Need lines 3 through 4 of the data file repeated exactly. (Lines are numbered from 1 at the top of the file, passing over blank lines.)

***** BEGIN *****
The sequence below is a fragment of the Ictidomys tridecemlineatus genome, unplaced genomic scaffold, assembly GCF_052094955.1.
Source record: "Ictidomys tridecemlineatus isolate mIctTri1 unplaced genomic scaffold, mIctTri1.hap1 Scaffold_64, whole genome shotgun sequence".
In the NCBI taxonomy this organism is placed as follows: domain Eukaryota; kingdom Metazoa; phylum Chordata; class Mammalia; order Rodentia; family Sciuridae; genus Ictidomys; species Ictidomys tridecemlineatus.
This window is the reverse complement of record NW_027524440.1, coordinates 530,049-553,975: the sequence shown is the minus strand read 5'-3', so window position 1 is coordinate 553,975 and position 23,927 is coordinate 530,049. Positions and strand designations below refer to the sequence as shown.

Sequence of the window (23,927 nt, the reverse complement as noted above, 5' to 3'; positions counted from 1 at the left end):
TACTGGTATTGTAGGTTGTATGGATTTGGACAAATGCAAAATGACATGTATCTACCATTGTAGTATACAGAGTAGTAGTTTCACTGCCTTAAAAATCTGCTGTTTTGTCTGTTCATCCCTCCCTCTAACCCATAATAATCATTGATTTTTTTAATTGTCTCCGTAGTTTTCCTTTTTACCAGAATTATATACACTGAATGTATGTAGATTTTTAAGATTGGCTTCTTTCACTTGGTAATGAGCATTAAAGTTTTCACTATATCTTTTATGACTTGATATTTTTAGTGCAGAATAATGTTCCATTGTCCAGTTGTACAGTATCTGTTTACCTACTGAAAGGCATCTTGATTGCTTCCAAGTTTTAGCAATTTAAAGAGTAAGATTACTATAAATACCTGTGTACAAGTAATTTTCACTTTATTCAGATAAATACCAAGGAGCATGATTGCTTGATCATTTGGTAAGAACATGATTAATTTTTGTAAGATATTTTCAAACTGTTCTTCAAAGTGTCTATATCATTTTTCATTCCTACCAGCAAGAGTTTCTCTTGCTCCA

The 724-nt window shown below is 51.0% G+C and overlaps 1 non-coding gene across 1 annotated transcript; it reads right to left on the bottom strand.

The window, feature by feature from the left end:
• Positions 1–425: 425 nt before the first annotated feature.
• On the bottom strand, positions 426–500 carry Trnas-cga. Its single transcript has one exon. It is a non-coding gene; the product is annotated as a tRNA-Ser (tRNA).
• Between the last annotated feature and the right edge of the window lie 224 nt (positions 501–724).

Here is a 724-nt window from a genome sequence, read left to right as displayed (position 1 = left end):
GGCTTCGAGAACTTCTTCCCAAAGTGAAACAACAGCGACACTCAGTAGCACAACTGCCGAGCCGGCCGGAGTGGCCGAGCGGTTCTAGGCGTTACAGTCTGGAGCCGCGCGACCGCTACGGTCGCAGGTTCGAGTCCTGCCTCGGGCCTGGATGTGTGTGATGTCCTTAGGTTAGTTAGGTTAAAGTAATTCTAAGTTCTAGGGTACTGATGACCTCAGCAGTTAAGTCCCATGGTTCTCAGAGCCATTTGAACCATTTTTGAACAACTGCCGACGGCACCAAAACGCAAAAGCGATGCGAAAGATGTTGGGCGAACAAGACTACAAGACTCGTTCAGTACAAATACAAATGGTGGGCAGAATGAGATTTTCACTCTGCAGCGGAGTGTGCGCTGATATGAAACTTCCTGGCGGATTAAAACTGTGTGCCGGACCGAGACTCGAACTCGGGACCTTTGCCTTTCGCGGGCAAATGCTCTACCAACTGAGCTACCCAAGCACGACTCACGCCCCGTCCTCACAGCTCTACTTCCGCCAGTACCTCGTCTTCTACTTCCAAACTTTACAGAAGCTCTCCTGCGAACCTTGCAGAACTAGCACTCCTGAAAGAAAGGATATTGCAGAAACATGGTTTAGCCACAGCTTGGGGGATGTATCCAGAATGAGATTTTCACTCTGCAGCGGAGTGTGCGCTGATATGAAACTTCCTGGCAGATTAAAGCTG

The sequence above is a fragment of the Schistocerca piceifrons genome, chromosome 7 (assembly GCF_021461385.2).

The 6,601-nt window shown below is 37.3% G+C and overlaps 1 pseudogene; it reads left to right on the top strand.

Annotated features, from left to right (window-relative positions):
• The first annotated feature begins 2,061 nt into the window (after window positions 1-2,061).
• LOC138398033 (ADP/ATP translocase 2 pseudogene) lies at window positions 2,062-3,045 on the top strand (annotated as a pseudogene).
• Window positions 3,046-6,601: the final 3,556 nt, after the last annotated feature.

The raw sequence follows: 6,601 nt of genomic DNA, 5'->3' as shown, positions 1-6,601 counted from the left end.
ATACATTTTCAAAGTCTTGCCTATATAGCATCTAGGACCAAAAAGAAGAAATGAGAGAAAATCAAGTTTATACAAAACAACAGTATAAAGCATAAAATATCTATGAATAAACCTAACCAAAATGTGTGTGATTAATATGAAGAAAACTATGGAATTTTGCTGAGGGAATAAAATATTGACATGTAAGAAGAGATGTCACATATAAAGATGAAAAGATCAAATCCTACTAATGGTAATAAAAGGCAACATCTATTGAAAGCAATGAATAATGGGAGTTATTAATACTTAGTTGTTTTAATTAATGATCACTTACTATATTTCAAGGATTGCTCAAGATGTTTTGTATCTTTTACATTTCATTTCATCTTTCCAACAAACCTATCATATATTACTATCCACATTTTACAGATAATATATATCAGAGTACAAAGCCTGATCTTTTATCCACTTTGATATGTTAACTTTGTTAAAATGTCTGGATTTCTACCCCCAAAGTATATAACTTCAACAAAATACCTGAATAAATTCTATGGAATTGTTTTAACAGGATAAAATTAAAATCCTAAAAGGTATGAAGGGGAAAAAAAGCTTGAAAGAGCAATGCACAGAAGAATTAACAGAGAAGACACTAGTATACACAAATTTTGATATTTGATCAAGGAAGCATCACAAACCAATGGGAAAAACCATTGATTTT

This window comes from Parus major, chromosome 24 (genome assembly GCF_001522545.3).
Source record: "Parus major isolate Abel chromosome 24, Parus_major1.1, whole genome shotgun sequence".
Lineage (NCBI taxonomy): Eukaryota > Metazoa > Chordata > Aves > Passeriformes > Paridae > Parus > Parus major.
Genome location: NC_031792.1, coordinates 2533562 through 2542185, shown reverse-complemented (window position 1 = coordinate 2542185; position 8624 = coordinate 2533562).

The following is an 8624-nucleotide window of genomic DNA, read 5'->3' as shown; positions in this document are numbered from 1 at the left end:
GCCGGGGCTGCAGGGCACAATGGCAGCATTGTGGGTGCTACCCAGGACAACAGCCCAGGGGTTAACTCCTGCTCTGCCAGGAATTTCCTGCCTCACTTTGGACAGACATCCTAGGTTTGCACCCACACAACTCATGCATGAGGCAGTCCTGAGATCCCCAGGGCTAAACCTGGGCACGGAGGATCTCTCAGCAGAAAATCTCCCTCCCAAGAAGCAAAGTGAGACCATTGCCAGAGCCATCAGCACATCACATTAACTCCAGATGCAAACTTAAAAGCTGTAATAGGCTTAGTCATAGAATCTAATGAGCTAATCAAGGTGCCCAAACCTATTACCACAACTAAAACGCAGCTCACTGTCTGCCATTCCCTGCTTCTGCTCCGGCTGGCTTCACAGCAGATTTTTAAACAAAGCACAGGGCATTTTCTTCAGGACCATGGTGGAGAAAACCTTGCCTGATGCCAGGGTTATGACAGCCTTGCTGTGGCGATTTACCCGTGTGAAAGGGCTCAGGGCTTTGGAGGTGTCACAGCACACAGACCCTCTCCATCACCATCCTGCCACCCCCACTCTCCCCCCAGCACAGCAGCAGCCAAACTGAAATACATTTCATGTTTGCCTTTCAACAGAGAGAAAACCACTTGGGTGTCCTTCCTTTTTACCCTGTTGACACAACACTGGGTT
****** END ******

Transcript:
In the NCBI taxonomy this organism is placed as follows: domain Eukaryota; kingdom Metazoa; phylum Chordata; class Mammalia; order Rodentia; family Sciuridae; genus Ictidomys; species Ictidomys tridecemlineatus.
This window is the reverse complement of record NW_027524440.1, coordinates 530,049-553,975: the sequence shown is the minus strand read 5'-3', so window position 1 is coordinate 553,975 and position 23,927 is coordinate 530,049. Positions and strand designations below refer to the sequence as shown.